Much needs to be done in the area of treatment. I have spoken briefly about prevention and harm reduction, which I know you are all supporting as you move Bill C-37 through the Senate. We've done a lot of work on naloxone, making sure it is widely available to save lives.
Treatment is the other area where the Senate could have a strong role, and Senator Campbell has already spoken to it and no doubt you have also discussed this, because the response is going to require recognizing that this is a health issue. Addiction is not a crime. Addiction is not a moral failing. Addiction is a health issue, and people need to be treated as if they have a health condition. They need to be treated with compassion, dignity and respect. They need to be given appropriate treatment. We need to have access to appropriate treatment resources in the country.
I truly think the Senate will have an important role. I look forward to what you can do. Of course, this needs to be done in conjunction with many other jurisdictions to get this right.
We can turn this around. Early this morning I met with coroners and medical examiners across the country. I met with people from Statistics Canada and CIHI so we get the data. We are determined to address this in the most rapid and effective way possible.
Hon. Don Meredith: Welcome, minister, back to the Senate. My question relates to Senator Campbell and Senator Jaffer's question. But the fundamental question you have not yet answered. However, thank you for the pillars and the legislation with respect to addressing this crisis of 914 deaths in B.C., an 80 per cent increase, a 73 per cent increase in my province alone. We know that the Ontario Minister of Health has just announced that they're going to fund safe injection sites.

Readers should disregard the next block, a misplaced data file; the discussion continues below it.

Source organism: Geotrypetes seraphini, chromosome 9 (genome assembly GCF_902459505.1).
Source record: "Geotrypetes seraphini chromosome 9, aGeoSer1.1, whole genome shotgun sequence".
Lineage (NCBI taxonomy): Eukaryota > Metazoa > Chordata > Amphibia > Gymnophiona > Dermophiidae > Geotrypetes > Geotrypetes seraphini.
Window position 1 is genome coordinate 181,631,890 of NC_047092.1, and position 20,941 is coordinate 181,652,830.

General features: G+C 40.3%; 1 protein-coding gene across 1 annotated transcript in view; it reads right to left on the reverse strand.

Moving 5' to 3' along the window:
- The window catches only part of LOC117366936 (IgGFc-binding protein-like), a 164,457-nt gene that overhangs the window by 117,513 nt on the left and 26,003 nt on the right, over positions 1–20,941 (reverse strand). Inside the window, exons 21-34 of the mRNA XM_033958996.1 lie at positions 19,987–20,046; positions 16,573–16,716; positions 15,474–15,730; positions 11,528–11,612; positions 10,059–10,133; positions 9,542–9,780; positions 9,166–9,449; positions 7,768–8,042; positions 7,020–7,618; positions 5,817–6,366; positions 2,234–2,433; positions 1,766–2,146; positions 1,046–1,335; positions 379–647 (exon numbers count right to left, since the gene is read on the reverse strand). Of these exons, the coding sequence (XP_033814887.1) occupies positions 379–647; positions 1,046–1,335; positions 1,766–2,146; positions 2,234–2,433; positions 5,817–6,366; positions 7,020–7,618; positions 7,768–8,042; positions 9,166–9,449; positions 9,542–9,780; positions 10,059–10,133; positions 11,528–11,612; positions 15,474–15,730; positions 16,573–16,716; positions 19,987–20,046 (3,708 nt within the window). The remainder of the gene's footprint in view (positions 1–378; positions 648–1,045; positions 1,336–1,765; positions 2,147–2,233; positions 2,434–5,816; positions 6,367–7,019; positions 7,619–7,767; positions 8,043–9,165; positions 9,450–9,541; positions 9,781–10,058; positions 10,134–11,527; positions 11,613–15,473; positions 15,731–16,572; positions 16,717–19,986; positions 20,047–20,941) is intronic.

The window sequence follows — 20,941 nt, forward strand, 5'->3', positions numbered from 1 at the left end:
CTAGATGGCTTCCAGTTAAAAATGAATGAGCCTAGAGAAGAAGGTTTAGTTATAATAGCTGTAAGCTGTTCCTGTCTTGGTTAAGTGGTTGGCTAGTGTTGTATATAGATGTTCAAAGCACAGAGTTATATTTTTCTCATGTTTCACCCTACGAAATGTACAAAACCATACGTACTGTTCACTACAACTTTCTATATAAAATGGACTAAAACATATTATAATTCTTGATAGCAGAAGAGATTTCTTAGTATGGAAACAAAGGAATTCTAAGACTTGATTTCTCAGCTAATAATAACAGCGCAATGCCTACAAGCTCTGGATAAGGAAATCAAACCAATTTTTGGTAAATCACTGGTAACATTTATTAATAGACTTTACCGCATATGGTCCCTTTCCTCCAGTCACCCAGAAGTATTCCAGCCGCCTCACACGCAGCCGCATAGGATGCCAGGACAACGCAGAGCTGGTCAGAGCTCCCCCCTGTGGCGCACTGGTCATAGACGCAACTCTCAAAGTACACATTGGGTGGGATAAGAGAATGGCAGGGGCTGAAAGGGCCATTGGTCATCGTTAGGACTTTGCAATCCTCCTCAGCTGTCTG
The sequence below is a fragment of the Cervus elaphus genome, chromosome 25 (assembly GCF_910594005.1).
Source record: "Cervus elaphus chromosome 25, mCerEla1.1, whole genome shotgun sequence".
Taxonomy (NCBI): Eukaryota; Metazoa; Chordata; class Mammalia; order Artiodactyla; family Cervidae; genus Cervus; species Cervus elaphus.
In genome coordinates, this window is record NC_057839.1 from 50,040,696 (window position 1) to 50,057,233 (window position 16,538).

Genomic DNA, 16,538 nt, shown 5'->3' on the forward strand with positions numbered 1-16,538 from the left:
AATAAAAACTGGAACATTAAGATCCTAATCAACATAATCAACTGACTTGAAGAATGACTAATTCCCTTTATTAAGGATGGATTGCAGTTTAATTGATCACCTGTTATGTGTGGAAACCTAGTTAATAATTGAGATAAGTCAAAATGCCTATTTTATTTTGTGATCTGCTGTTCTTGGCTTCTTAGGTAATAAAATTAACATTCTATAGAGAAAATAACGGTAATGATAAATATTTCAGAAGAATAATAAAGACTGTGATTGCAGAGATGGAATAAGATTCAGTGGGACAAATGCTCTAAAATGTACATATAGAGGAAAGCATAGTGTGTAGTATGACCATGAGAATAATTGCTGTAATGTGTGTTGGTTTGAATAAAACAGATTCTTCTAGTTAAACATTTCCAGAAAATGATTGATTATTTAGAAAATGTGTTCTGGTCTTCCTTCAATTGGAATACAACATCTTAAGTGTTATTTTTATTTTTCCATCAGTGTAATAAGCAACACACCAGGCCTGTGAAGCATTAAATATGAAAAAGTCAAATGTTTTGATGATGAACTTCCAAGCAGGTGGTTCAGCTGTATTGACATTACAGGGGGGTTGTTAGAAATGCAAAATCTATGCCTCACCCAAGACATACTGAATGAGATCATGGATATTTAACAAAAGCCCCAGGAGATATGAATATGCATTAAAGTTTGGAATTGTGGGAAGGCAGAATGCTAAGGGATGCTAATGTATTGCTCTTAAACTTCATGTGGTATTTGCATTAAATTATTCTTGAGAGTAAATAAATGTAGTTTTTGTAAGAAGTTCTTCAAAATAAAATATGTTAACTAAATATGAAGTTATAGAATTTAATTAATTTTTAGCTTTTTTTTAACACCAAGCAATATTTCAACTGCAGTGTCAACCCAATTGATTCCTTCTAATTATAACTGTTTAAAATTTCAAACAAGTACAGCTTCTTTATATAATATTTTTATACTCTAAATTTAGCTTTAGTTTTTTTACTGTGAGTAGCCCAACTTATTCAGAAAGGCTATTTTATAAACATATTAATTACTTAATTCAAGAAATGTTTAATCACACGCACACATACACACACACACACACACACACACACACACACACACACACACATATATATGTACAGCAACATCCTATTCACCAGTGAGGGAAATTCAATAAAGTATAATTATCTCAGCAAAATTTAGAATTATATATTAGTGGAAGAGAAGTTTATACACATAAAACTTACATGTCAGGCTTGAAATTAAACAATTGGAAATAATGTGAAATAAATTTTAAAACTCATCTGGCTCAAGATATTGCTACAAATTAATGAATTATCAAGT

The number one question for me and all Canadians and for my colleagues in this chamber is what is the government doing in terms of funding to ensure that there's sustainability with respect to intervention, prevention and true treatment?
As you indicated, this is a health crisis in Canada and needs the intervention of government in a holistic way. The Justice Department has a role, because we see the overpopulation of individuals being incarcerated because of drug abuse. What is the government doing from an investment standpoint to address this problem going forward?
Dr. Philpott: Thank you for that good question. I am very happy to respond to that. We are investing in significant ways. I spoke earlier about some of our work related to the health accord with the provinces. In addition to the $6 billion we offered to the provinces for home care, we offered an unprecedented investment of $5 billion to expand access to mental health care.
This is something that arose out of the work of the Senate. For many years, the Senate has advocated for a strong investment in mental health, and I'm very proud our government made this investment. If this is used well, as I have no doubt it will, it will go a long way to helping this crisis.